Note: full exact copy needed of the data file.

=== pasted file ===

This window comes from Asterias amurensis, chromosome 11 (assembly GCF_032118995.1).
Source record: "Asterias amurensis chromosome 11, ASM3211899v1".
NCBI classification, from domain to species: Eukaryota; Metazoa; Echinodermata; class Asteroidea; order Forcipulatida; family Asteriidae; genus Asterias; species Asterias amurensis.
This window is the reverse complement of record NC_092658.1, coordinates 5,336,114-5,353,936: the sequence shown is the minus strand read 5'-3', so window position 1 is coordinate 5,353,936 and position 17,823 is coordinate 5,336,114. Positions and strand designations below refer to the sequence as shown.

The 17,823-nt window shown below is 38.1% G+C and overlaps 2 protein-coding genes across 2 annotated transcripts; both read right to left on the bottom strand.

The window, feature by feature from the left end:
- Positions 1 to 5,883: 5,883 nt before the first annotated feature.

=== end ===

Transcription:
This window comes from Asterias amurensis, chromosome 11 (assembly GCF_032118995.1).
Source record: "Asterias amurensis chromosome 11, ASM3211899v1".
NCBI classification, from domain to species: Eukaryota; Metazoa; Echinodermata; class Asteroidea; order Forcipulatida; family Asteriidae; genus Asterias; species Asterias amurensis.
This window is the reverse complement of record NC_092658.1, coordinates 5,336,114-5,353,936: the sequence shown is the minus strand read 5'-3', so window position 1 is coordinate 5,353,936 and position 17,823 is coordinate 5,336,114. Positions and strand designations below refer to the sequence as shown.

The 17,823-nt window shown below is 38.1% G+C and overlaps 2 protein-coding genes across 2 annotated transcripts; both read right to left on the bottom strand.

The window, feature by feature from the left end:
- Positions 1 to 5,883: 5,883 nt before the first annotated feature.